Levi Walton

Nikole Hannah-Jones is larger than life. She must be, for how else can one describe a journalist who catalyzes the debate over how a nation teaches its history?

This may be the sum effect of Nikole’s greatest work—The 1619 Project, an analysis of the legacy of slavery in the U.S.—but it is certainly not the sum of her. The journalist from Waterloo, Iowa, contains multitudes. She is the most emphatic laugh, the consummate ally, the staunchest critic. On Twitter, she is Ida Bae Wells, an allusion to her most direct antecedent, the trailblazing journalist Ida B. Wells. In 1892, Ms. Wells spoke across millennia of Ms. Hannah-Jones when she said, “The way to right wrongs is to turn the light of truth upon them.”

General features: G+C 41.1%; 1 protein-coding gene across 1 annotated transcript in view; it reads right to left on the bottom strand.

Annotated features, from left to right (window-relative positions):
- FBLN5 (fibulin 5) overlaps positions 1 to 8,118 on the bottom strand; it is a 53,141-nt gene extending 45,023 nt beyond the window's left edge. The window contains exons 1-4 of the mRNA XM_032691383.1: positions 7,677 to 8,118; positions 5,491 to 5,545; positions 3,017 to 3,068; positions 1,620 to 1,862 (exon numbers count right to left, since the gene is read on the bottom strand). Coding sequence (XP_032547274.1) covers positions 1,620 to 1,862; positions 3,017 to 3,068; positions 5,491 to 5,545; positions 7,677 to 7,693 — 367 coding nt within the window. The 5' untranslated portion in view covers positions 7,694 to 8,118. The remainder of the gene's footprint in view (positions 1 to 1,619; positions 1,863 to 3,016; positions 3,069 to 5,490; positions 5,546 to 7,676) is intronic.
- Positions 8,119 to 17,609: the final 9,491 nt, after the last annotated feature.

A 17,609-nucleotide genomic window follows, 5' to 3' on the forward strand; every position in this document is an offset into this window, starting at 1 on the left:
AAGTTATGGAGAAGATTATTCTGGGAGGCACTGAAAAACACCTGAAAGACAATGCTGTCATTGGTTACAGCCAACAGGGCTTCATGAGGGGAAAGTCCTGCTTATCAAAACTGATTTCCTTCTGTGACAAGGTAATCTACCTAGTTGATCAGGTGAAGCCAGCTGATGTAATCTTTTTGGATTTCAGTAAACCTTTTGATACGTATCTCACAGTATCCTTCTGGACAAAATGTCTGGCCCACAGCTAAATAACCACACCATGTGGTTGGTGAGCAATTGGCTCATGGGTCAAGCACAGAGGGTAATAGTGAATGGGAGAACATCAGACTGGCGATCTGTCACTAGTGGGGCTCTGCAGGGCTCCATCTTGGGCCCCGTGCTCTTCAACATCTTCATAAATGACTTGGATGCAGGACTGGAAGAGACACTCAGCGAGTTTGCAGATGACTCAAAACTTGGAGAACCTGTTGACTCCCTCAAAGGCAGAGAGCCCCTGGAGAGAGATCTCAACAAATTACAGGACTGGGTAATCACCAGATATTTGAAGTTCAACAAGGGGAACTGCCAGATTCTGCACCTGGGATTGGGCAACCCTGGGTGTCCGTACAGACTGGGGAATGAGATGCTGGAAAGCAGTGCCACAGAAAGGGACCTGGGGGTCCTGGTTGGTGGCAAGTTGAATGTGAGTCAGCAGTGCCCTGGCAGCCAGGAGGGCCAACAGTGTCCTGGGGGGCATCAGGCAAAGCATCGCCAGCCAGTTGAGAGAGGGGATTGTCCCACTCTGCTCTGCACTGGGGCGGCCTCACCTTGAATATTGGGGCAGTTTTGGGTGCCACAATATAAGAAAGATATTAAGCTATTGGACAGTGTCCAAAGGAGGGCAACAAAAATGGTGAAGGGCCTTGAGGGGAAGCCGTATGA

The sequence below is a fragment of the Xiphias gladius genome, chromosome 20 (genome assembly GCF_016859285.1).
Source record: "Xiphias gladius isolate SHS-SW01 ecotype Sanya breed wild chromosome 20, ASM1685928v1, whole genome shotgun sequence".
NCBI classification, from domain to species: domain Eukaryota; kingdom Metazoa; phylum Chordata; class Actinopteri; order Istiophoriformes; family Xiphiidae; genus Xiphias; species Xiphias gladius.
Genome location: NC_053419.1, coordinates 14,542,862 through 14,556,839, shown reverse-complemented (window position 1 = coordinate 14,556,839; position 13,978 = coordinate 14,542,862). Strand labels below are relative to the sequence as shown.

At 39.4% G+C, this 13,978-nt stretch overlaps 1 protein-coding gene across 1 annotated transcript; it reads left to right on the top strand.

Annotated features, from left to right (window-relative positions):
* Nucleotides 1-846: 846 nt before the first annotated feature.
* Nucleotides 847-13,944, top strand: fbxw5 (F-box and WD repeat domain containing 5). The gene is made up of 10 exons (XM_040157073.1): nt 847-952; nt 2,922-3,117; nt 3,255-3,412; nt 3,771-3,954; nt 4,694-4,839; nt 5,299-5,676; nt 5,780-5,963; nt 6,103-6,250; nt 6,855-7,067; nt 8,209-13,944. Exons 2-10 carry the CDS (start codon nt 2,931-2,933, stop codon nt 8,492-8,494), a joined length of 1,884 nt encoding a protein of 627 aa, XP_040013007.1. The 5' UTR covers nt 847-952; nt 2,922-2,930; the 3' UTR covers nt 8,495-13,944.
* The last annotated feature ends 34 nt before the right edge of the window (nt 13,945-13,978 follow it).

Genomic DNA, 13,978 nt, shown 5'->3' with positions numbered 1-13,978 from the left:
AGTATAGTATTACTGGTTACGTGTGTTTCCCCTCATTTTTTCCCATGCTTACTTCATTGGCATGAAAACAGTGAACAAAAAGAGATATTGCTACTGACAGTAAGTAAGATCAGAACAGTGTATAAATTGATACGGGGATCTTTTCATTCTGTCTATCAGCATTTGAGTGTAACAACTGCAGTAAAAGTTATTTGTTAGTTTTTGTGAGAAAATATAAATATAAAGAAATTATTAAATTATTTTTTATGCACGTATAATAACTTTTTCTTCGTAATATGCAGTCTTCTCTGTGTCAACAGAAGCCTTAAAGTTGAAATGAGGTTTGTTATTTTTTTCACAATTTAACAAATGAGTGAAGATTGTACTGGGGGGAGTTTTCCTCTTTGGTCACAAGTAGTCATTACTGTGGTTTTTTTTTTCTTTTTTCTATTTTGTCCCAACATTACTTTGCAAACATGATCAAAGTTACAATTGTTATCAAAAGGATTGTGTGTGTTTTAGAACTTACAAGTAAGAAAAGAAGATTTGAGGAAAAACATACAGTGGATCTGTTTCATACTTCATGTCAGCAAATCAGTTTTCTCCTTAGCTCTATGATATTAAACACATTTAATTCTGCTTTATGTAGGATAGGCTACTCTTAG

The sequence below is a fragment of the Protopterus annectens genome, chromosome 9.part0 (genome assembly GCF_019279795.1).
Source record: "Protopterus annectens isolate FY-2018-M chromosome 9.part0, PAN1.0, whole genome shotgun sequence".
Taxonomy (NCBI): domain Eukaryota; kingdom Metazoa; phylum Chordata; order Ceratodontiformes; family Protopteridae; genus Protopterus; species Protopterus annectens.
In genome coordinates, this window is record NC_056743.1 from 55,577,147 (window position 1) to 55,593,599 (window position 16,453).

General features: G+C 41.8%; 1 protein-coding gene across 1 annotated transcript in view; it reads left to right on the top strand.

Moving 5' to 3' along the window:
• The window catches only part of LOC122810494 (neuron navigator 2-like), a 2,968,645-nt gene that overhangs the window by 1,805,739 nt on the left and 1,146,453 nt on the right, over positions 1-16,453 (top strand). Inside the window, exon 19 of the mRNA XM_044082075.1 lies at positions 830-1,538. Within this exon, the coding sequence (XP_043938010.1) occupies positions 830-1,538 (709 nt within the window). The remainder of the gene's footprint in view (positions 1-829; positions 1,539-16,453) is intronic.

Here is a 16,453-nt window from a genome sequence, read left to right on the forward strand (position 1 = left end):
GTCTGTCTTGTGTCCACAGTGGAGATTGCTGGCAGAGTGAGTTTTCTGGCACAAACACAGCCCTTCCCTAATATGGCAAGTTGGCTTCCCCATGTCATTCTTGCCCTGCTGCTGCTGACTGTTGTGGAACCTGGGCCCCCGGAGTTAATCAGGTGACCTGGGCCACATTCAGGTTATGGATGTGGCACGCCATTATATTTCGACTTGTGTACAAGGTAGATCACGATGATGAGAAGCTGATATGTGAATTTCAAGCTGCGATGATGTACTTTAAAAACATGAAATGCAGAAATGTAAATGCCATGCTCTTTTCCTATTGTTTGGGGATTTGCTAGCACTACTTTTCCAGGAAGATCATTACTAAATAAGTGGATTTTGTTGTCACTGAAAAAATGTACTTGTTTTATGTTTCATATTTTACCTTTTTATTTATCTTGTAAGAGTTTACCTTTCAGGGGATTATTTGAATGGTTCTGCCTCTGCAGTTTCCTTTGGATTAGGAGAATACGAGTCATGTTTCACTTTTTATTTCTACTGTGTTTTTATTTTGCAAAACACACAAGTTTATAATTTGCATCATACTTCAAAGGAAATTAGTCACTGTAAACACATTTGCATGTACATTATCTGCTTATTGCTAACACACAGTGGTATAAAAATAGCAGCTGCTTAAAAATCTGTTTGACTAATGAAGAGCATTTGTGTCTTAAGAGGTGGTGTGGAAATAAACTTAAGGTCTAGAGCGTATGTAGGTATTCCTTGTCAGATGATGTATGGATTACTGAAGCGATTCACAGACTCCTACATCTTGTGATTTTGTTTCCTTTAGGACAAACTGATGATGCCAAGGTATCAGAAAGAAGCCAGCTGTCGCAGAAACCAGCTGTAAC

The light Nikole wields is titanic, a blinding beam that illuminates and scorches. In her light, the wounds of America’s original and subsequent sins are laid bare. With her light, the serrated flesh of this country’s past is both subject and predicate, a light wielded to both identify wounds and cauterize flesh.

In considering Nikole, my mind drifts to images of James Baldwin and Nina Simone smoking and smiling in an overly bright den. My mind goes here because like Nikole, Mr. Baldwin and Ms. Simone also wielded light and made plain a truth Nikole has lived—in shining her powerful and painful light in the preservation of Blackness, this wonderful woman is proof and testament to the unshakable spirit of Blackness.

Jenkins is a director, producer and Oscar-winning writer

More Must-Reads from TIME

Contact us at letters@time.com.